May 26, 2022

Unearthed: a rare 17th century book predicting extra-terrestrial life is up for auction


Dutch astronomer, mathematician, physicist, and inventor Christiaan Huygens is regarded as one of the greatest scientists of all time. As well as inventing the pendulum clock, founding the wave theory of light and discovering the true shape of the rings of Saturn, it turns out he believed in the existence of aliens … as documented in a rare book which has just been unearthed.

The Celestial World Discover’d: Or, Conjectures Concerning the Inhabitants, Plants and Productions of the Worlds in the Planets was written in both English and Latin in 1698. It is an English first edition that has been found by books valuer Jim Spencer at a free antique valuation event in Gloucestershire, in the UK.  Illustrated with five folding plates, in the book Huygens ask why God would create other planets “just to be looked” upon from Earth, proposing there must be a greater purpose. Spencer said in a statement on the find:

“It’s fascinating to think who turned these pages in 1698, what they must’ve felt when reading these descriptions of life on Jupiter or Saturn before gazing up at the night sky.

“The book tries to describe what extra-terrestrial beings might look like, how they spend their time, even what their music sounds like. It seems almost comical, but it’s informed by scientific reasoning, and who knows how our own thoughts on these matters will appear to people looking back in 324 years.”

Such weird and wonderful musings include Huygens concluding aliens must have hands and feet, writing in the book:

“What could we invent or imagine that could be so exactly accommodated to all the design’d uses as the Hands are? Shall we give them an Elephant’s Proboscis. ‘Tis true, these beasts can lay hold of, or throw any thing, can take up even the smallest thing from the Ground … But all this is nothing to those Conveniences the Hand is so admirably suted to.

“That they have Feet scarce any one can doubt…[unless] they have found out the art of flying in some of those Worlds.”

He also believed they must enjoy leisure time, including a love of music:

“For if these new Nations live in Society, as I have pretty well show’d they do, ’tis somewhat more than probable that they enjoy not only the Profit, but the Pleasures arising from such a Society: such as Conversation, Amours, Jesting, and Sights.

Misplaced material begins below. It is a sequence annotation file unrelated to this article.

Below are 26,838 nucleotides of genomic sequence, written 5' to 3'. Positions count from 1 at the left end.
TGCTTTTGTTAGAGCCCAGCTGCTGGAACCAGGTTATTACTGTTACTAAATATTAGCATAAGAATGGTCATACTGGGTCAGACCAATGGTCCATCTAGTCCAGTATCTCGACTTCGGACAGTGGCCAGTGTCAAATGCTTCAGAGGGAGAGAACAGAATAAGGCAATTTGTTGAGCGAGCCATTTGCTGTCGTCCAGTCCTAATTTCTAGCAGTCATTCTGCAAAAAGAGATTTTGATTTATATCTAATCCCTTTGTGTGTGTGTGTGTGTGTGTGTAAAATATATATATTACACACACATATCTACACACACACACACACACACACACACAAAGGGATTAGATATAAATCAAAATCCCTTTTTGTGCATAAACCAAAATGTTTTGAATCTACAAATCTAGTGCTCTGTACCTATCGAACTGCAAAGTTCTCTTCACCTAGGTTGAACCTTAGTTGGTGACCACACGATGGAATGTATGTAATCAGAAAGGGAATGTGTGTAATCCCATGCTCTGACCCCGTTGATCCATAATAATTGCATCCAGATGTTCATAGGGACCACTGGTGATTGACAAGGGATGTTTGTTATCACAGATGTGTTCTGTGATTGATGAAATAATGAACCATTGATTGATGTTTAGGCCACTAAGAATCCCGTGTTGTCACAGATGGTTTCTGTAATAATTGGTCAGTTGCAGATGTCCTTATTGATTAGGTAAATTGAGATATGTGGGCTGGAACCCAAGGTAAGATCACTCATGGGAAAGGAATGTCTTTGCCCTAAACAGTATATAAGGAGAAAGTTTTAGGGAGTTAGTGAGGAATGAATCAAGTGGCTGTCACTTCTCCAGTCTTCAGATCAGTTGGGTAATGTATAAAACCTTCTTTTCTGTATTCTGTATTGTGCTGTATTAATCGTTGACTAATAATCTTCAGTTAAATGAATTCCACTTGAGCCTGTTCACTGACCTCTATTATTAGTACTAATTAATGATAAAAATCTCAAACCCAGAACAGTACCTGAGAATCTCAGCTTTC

“……if they take delight in Harmony, ’tis twenty to one but that they have invented musical Instruments.”

Plus Huygens believed, like humans, aliens must suffer ‘Misfortunes, Wars, Afflictions, Poverty’, because that’s what leads to invention and progress:

“If Men were to lead their whole Lives in an undisturb’d continual Peace, in no fear of Poverty, no danger of War, I don’t doubt they would live little better than Brutes, without all knowledge or enjoyment of those Advantages that make our Lives pass on with pleasure and profit.”

While some of Huygens conclusions may sound ridiculous to a modern reader, Spencer believes it makes compelling reading because even today, so many questions about the cosmos remain answered. He said:

“It’s a curious feeling when flicking through this book. The subject matter belongs to the future or science fiction, yet the writer is speaking to us from the past. I found myself realising that we’ve since explored not only more of space, but more of our own planet. For instance, he rules out the possibility of much larger animals than those here on Earth, but this was written before we’d understood anything of the dinosaurs.

“I think the subject matter is so compelling because it makes us chuckle at what they didn’t know, while staring up at the heavens and realising it’s still a mystery. It really is an out-of-this-world find.”

With a guide price of  £2,000-£3,000, the book will be sold by Hansons Auctioneers at Bishton Hall in Staffordshire on July 5.



Nikki Griffiths is the managing director of Melville House UK.